Interpreting the unemployment numbers

The Bureau of Labor Statistics announced Friday that 2.5 million more Americans were working in May than in April. That’s the biggest monthly increase since 1946, both in terms of the number of workers and as a percentage of the workforce. The unemployment rate dropped from 14.7% in April to 13.3% in May, the biggest monthly drop since 1950. All this is very good news. But there are also indications that we are in a deeper hole than the headline numbers suggest. Here I explain why I believe the true unemployment rate in May was a number more like 19.8%.

Seasonally adjusted number of people on nonfarm payrolls, Jan 2018 to May 2020. Source: FRED.

The strong employment report shocked many observers, since so many other indicators had been very discouraging. Bill McBride, as always incredibly insightful, suggested that the good news on employment may have come from small businesses rehiring in order to take advantage of the half a trillion dollars that has been lent through the Paycheck Protection Program.The New York Times and Marketplace quoted some business owners who said PPP funds made all the difference for them.

Some analysts worry that PPP can’t be a sustained source of support for the labor market. But it doesn’t have to be. The whole idea was to keep workers on the payroll until customer demand picked back up as restrictions on activity begin to be relaxed. About half the May gains came from the leisure and hospitality sector. It’s hard to imagine that restaurants, bars, theaters, and hotels will see anything like their previous level of activity even after all official restrictions are lifted. And the employment gain in May did not come anywhere close to making up what was lost in April. But so far, so good.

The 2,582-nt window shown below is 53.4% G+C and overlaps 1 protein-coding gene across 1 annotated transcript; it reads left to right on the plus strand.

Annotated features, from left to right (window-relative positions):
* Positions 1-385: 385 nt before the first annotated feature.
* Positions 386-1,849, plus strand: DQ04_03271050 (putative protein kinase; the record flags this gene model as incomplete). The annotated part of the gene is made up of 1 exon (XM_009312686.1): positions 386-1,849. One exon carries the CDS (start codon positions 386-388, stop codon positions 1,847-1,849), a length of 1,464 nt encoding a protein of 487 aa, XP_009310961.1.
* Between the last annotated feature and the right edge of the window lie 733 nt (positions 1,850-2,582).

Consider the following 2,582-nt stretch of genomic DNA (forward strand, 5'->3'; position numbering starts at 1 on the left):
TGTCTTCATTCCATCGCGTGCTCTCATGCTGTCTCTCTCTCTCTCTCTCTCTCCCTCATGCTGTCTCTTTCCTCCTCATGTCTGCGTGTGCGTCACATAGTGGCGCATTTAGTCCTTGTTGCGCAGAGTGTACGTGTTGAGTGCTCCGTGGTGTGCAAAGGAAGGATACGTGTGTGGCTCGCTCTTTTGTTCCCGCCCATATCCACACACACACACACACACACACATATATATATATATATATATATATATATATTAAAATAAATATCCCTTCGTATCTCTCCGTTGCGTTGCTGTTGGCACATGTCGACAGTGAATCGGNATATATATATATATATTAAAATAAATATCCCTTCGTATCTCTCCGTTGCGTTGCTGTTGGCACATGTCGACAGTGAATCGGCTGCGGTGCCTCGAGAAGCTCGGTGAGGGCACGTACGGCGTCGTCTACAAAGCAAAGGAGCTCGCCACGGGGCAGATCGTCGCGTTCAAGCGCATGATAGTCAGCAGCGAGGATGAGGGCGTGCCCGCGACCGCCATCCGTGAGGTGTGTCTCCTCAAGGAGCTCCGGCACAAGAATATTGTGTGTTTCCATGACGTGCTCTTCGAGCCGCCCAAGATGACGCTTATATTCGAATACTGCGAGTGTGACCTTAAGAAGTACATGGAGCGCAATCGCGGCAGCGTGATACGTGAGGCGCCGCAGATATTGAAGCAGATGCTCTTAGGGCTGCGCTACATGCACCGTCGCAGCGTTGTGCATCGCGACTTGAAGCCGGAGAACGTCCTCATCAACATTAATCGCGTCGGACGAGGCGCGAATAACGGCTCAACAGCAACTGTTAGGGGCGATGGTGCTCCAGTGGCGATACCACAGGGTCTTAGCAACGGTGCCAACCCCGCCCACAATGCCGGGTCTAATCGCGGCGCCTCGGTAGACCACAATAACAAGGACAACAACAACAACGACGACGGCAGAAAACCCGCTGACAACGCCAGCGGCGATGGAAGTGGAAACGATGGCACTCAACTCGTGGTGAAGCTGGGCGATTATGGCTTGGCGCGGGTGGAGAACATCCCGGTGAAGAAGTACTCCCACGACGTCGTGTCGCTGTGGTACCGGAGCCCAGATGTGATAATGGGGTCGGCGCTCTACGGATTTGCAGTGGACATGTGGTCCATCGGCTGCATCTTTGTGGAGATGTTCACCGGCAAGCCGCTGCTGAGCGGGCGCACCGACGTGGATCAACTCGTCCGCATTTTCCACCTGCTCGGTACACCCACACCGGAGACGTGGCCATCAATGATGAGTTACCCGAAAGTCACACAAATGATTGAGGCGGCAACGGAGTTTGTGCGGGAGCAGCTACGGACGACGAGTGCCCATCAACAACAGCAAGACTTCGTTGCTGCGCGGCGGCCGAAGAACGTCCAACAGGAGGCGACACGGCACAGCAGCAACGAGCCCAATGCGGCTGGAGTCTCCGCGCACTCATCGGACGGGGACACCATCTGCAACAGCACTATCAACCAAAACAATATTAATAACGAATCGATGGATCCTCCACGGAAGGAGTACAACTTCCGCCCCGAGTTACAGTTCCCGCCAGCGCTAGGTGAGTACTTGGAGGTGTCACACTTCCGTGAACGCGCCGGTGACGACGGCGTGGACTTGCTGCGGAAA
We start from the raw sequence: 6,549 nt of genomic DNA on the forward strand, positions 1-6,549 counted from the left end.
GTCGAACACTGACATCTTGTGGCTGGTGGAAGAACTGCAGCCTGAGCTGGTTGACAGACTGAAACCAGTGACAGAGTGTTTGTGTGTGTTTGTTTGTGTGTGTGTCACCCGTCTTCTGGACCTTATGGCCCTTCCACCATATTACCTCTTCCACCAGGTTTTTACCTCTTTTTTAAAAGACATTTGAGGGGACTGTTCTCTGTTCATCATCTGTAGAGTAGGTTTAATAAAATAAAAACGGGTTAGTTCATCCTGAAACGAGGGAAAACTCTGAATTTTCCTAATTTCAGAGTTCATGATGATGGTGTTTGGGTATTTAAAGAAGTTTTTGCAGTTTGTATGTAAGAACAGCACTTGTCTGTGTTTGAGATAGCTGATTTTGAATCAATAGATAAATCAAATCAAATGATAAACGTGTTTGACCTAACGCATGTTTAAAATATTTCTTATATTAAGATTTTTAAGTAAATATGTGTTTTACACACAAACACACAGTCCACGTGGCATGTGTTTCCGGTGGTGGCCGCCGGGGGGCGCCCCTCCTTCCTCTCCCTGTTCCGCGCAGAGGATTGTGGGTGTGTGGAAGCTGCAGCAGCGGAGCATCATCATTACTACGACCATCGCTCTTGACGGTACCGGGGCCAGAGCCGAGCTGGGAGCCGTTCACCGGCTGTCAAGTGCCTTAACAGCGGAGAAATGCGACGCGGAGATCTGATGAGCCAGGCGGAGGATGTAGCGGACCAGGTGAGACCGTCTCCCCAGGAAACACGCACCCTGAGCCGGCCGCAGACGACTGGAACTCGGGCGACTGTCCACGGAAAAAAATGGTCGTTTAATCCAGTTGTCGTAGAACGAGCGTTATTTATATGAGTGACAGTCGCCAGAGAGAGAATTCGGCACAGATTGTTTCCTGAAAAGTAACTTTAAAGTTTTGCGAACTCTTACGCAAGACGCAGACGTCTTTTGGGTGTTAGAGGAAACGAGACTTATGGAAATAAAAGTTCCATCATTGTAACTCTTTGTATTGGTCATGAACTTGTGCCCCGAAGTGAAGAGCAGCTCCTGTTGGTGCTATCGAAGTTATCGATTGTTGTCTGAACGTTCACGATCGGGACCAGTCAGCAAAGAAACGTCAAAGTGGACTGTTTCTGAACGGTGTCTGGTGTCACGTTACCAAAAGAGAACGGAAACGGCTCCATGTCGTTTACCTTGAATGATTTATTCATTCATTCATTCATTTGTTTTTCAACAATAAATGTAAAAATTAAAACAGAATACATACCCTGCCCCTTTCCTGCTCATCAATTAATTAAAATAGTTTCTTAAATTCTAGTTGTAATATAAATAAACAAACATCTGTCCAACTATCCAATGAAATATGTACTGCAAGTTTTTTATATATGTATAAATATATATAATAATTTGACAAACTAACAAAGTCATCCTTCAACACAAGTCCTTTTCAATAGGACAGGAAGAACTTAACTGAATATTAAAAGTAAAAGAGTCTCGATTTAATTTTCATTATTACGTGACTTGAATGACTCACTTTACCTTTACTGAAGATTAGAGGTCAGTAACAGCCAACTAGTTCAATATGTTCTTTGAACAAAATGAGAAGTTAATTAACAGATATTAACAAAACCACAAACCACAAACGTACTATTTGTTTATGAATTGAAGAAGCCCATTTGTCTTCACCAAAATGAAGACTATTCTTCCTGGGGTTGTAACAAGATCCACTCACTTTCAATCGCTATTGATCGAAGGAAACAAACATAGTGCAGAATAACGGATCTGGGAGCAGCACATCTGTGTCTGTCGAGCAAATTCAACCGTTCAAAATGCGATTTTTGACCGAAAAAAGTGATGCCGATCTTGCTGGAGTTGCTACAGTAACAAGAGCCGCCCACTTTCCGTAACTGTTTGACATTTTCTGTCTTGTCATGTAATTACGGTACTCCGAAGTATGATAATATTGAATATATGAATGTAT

But there are some other details of the May employment report, particularly those coming from the separate survey of individual households, that are hard to square with available facts. According to the BLS survey of households, 21 million Americans were still unemployed as of the second week of May. But during that week, states reported that 2.7 million new people filed for unemployment compensation, in addition to the 24.9 million who were already collecting. Not everyone who is unemployed is eligible for compensation, and not everyone who is eligible applies. In a typical month, the number of people unemployed is about three times as big as the number collecting compensation. But now in May, the number collecting is somehow larger than the total number who are unemployed. The headline unemployment numbers do not seem consistent with what we know about how many people are collecting unemployment compensation.

Dotted black: seasonally adjusted number of people who are unemployed according to the household survey (UNEMPLOY). Solid blue: sum of 4-week average of seasonally adjusted new claims for unemployment compensation (ICSA) and continuing claims (CCSA), in thousands of workers, Jan 1967 to May 2020.

Another striking feature of the headline numbers is the huge drop in the labor-force participation rate. The numbers claim that there were 6 million more Americans in May than in February who were not working and who were not looking for a job. Those people are not counted as unemployed, but instead are counted as having dropped out of the labor force.

Labor-force participation rate, Jan 2001 to May 2020 (CIVPART).

Below I offer an interpretation of the latest numbers in terms of some of the findings I developed in a recent paper with Federal Reserve Economist Hie Joo Ahn. Our paper documents a number of internal inconsistencies in the employment numbers that economists rely on and reaches the conclusion that the headline numbers significantly understate the number of people who are unemployed. Below I use those results to interpret the May employment report. But before getting into that, I should emphasize that none of the statements we make in our paper, nor any of the statements I make in this blog post, should be interpreted as reflecting the views of the Board of Governors of the Federal Reserve System or of any other person associated with the Federal Reserve System.